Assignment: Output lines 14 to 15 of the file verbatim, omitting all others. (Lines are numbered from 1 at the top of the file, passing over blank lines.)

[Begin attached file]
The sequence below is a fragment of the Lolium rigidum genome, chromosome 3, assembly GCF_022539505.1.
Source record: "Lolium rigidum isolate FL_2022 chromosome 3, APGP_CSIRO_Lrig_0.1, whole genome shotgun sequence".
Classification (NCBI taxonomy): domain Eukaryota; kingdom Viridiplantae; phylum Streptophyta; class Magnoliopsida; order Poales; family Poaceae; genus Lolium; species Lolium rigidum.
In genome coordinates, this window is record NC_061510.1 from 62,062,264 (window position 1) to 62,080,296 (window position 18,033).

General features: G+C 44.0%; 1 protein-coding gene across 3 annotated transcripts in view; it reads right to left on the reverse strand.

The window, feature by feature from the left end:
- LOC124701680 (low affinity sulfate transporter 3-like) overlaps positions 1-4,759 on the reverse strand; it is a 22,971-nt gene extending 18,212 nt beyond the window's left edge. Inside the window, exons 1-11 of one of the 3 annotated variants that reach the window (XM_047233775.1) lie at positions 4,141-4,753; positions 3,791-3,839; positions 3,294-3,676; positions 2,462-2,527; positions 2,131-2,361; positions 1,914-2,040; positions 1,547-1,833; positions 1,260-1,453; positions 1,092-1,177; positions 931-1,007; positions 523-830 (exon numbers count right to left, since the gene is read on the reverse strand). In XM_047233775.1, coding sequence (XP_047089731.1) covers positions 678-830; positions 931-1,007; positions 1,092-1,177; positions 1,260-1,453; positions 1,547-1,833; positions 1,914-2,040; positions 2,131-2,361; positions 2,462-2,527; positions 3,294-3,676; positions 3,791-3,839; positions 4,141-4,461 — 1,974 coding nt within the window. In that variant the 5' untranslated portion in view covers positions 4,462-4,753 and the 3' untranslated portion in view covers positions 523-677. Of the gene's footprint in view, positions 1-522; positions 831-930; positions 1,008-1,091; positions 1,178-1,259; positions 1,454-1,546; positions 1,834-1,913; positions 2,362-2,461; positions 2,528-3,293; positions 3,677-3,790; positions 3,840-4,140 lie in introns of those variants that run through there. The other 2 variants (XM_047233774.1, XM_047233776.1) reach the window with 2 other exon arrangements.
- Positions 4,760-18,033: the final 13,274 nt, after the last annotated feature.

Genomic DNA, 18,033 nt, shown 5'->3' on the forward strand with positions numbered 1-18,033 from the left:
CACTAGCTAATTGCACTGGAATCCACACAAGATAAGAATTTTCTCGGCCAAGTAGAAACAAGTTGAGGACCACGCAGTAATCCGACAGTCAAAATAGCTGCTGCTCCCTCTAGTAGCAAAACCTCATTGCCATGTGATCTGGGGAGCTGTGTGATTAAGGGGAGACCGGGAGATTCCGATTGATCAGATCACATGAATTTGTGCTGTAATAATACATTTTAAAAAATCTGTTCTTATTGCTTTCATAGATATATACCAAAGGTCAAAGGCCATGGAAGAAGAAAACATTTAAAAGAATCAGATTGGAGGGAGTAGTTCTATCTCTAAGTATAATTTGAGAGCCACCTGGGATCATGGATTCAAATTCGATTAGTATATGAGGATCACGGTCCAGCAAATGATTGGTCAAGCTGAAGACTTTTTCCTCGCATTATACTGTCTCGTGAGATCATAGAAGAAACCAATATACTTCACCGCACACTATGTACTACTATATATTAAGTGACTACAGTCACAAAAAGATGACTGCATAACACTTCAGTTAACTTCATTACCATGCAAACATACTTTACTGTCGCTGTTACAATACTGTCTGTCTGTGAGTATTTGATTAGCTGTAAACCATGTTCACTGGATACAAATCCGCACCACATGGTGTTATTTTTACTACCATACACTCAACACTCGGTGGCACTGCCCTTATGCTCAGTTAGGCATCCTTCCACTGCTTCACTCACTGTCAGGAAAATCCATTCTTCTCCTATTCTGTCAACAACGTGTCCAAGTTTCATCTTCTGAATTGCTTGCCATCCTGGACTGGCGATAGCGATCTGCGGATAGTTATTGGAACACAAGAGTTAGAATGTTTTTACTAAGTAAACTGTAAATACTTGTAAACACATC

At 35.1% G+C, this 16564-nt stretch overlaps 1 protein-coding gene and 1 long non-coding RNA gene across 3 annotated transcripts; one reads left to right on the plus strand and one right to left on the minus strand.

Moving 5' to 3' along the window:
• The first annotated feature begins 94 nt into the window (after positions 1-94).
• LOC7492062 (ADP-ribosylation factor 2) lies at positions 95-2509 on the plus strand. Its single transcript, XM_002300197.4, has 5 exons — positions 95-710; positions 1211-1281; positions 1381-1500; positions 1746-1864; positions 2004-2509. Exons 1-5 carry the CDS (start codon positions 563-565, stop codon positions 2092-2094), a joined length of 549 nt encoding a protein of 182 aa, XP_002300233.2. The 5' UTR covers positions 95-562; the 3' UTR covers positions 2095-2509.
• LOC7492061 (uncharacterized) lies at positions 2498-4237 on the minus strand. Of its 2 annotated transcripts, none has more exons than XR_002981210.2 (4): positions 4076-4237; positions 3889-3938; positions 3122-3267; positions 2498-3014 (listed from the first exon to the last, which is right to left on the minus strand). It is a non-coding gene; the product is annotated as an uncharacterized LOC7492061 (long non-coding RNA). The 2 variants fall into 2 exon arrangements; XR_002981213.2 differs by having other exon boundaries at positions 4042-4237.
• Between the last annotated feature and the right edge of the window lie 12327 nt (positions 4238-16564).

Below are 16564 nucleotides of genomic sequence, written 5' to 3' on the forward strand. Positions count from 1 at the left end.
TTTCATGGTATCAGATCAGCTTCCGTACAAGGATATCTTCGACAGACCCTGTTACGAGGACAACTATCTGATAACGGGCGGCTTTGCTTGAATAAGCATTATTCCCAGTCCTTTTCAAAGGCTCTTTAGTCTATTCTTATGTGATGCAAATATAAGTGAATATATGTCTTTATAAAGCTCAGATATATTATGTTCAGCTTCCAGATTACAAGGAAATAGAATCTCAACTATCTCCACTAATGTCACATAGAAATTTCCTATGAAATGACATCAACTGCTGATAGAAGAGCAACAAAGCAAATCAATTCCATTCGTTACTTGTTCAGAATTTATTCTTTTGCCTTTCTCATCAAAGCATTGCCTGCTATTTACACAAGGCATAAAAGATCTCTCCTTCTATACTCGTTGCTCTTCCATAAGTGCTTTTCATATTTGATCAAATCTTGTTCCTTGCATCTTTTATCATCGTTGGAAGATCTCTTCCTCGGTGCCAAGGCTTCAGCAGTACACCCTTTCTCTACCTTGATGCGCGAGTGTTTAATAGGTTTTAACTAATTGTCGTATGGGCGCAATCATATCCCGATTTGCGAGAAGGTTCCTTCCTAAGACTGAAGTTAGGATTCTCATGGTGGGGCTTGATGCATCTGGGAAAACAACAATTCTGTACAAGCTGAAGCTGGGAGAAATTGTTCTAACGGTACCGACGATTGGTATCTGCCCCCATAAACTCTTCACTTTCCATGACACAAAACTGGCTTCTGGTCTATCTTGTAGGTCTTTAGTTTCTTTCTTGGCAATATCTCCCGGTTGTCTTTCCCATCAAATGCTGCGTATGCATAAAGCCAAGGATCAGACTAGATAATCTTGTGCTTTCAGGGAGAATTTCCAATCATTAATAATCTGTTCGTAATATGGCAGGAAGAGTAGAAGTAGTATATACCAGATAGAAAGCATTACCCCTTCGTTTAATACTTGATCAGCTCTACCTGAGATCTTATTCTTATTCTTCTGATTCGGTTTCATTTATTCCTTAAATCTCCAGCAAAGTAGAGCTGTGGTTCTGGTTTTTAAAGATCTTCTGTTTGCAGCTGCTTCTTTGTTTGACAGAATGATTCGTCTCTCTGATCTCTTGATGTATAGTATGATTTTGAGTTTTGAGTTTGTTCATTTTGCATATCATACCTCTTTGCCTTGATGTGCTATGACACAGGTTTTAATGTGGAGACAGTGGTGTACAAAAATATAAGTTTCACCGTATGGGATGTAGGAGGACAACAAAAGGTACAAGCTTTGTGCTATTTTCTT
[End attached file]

• LOC7492062 (ADP-ribosylation factor 2) lies at positions 95-2509 on the plus strand. Its single transcript, XM_002300197.4, has 5 exons — positions 95-710; positions 1211-1281; positions 1381-1500; positions 1746-1864; positions 2004-2509. Exons 1-5 carry the CDS (start codon positions 563-565, stop codon positions 2092-2094), a joined length of 549 nt encoding a protein of 182 aa, XP_002300233.2. The 5' UTR covers positions 95-562; the 3' UTR covers positions 2095-2509.
• LOC7492061 (uncharacterized) lies at positions 2498-4237 on the minus strand. Of its 2 annotated transcripts, none has more exons than XR_002981210.2 (4): positions 4076-4237; positions 3889-3938; positions 3122-3267; positions 2498-3014 (listed from the first exon to the last, which is right to left on the minus strand). It is a non-coding gene; the product is annotated as an uncharacterized LOC7492061 (long non-coding RNA). The 2 variants fall into 2 exon arrangements; XR_002981213.2 differs by having other exon boundaries at positions 4042-4237.